Specific Site: The Art of Tyree Guyton by Justine Lai

Added on by Shona Masarin.

This essay was written in conjunction with Tyree Guyton on view at CUE Art Foundation October 17- November 22, 2013. 

We must be careful about romanticizing the fire.

Here are the facts: on May 3, 2013, an act of arson nearly destroyed one of the iconic components of Tyree Guyton’s Heidelberg Project, an outdoor installation spanning multiple blocks on Detroit’s east side. Located on Heidelberg Street and vicinity, the installation consists of houses (some occupied, others abandoned), vacant lots, trees, sidewalks, and streets transformed with layers of bright paint and assemblages of salvaged objects. Multicolored polka dots—the artist’s trademark—decorate the pavement and swallow a two-story house. Old shoes and crucified stuffed animals hang from trees. Colorful portraits painted on boards and car hoods line the yards. Visitors can wander around the Project as though it were a park. But this is a real neighborhood: the houses’ interiors are inaccessible to the public, and if you venture too far, the landscape reverts to tall weeds and decaying homes. Guyton, with his late grandfather Sam Mackey, started the Project in 1986 in response to crime and blight in his childhood neighborhood. What began with dots and detritus on individual buildings grew in size and scope. Today, the Heidelberg Project is an internationally renowned attraction with a nonprofit organization that runs community-based programs. Guyton remains a regular presence on site, working on new components and encouraging young locals and visitors to participate in its making.

But back to the arson. The burned house, like the other houses of the Project, has a unique name and theme: the Obstruction of Justice (“OJ”) House, started in 1994. Before the fire, its facade was covered with the text “OJ” and the porch was piled with doll parts and household objects. The house’s sides were an ever-changing salon-style installation of paintings, usually of shoes or American flags. In the aftermath, the facade was standing, but the rest of the building was blackened debris. The arson is currently considered an act of retaliation by a neighborhood youth.

The fire is especially poignant considering past destruction at the site. In its 27 years, the Project has been partially bulldozed by the City of Detroit in 1991 and 1999 under two different administrations. Guyton’s most vocal opponents at the time, which included several neighbors and City Council members, considered the work an eyesore in an already blighted neighborhood—and partly on city-owned land to boot. The history of the infamous demolitions and subsequent legal battles have been covered in greater detail elsewhere.2 What’s important to us now is that the Heidelberg Project has always come back. Guyton’s response to his critics has been to persist and adapt. His practice embraces change, be it natural erosion or politically motivated demolition. Destruction is mythologized on the Heidelberg Street palimpsest: rebuilding becomes resurrection. The arson seemed no different when I interviewed Guyton in May. He was optimistic about the opportunity to transform the OJ House into something new.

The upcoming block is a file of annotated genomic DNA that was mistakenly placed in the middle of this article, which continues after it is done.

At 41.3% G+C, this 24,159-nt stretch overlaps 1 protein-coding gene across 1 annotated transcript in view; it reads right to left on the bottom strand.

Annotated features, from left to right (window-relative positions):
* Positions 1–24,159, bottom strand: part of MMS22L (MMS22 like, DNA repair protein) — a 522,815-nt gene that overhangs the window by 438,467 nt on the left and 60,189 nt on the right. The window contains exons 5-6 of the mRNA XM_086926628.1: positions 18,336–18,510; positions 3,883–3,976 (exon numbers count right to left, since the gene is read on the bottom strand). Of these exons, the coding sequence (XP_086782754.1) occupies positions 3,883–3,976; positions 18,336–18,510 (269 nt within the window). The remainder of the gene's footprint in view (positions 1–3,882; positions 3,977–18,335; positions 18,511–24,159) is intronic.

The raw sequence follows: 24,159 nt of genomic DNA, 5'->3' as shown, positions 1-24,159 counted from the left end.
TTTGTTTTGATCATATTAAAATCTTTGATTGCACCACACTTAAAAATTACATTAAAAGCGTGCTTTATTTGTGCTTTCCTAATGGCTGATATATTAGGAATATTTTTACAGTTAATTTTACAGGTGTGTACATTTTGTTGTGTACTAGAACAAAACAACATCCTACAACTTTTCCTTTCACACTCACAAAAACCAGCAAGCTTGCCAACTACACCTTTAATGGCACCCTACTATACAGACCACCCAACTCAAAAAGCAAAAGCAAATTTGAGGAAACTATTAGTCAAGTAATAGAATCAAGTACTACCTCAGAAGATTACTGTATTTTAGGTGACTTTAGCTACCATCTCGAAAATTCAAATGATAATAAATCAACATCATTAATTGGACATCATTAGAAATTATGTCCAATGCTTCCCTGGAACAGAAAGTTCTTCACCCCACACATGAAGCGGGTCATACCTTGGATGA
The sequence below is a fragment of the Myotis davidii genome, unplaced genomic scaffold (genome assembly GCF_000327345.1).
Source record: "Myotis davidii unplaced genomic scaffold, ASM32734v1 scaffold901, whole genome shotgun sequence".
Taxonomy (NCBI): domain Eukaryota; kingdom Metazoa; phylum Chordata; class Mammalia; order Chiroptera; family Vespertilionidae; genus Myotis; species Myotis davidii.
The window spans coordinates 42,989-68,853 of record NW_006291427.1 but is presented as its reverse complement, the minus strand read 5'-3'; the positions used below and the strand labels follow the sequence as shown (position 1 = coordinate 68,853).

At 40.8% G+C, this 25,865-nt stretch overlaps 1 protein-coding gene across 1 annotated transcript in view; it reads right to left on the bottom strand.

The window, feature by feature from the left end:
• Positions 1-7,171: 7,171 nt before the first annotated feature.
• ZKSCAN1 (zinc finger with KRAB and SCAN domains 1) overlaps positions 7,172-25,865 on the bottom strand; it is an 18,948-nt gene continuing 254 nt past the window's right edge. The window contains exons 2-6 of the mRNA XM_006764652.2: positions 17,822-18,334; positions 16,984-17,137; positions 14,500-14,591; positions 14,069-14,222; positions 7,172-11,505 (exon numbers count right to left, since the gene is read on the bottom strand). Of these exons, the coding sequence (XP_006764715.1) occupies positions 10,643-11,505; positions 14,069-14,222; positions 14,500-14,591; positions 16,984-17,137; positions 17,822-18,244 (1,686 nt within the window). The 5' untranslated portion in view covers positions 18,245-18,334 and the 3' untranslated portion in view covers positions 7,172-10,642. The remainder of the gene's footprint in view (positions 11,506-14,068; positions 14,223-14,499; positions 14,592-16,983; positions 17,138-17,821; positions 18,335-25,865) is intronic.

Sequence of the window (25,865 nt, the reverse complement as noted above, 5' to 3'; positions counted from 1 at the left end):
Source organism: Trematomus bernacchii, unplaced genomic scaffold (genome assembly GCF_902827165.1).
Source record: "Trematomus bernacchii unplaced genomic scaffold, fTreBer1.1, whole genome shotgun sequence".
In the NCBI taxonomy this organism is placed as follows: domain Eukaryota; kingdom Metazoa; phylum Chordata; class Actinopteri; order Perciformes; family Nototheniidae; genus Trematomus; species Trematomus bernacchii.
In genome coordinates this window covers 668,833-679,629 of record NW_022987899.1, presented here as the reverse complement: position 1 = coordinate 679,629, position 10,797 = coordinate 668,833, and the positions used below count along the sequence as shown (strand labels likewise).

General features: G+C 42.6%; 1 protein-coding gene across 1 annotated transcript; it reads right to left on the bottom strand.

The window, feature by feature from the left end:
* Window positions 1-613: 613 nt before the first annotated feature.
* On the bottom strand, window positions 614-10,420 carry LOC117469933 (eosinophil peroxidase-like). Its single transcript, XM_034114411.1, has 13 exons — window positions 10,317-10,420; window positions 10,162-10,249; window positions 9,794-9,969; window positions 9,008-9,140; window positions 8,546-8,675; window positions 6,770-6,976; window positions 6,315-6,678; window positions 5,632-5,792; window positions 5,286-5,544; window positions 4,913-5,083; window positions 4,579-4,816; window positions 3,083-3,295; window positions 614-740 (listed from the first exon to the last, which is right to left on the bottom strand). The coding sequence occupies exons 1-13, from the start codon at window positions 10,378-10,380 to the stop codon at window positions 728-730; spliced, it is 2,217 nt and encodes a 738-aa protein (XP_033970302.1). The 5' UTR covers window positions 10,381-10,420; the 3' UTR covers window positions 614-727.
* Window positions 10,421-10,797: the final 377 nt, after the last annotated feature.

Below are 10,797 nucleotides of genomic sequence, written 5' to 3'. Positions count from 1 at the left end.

The fire also accrues meaning from our understanding of Detroit’s history. The Great Fire of 1805 destroyed most of the early settlement. The city burned again in the race riots of 1967. Consider the city’s mottos: Speramus meliora; resurget cineribus. We hope for better things. It will rise from the ashes. As a newcomer to the Detroit metropolitan area, I found myself reflecting on the irony of these mottos after news of the arson. The narrative of Detroit that dominates the popular imagination has romantic arcs of rise and fall, ruin and revitalization. I was tempted to view the Heidelberg Project fire strictly in those terms—after all, what American doesn’t love a good comeback story?

However, if you witness the extent of the destruction firsthand—in my case, while shoveling rubble during a cleanup day—the shortcomings of romantic rhetoric are clear. This was senseless arson, plain and simple. That day, there were more volunteers than wheelbarrows. Some had to remove debris by the handful, passing it down the porch like a bucket brigade or assembly line. It was a reality check: while it might be emotionally resonant to think about the destruction metaphorically or mythopoetically, dealing with the physical aftermath is just plain hard work.

I bring up this contrast because I think the power of Guyton’s work lies in the tension between everyday and epic, practical and poetic—where trash becomes magic. The work’s connection to Detroit is both actual and metonymic. As a result, its commentary on the city—specifically, on the forces that heal and wound communities—is direct but nonetheless complex. Guyton’s work in painting, printmaking, and sculpture often overlaps with the Heidelberg Project and shares a common visual language of materials and signs. The accretion of everyday objects emphasizes their metaphorical and spiritual properties. But they insist on being read as trash—not simply found, but used and discarded. Magical yet undisguised, the objects offer a critique of wasteful consumerism and our neglect of shrinking cities, flickering between mournful/cautionary tale (roadside memorials) and optimistic gesture (child’s play). The painted symbols are similarly polyvalent. Guyton’s signature dot is at once a point, circle, hole, cell, pattern and ritual; repeated and applied to a surface such as a house, it demarcates, obscures, decorates, populates, and dissolves with aesthetic and political consequence.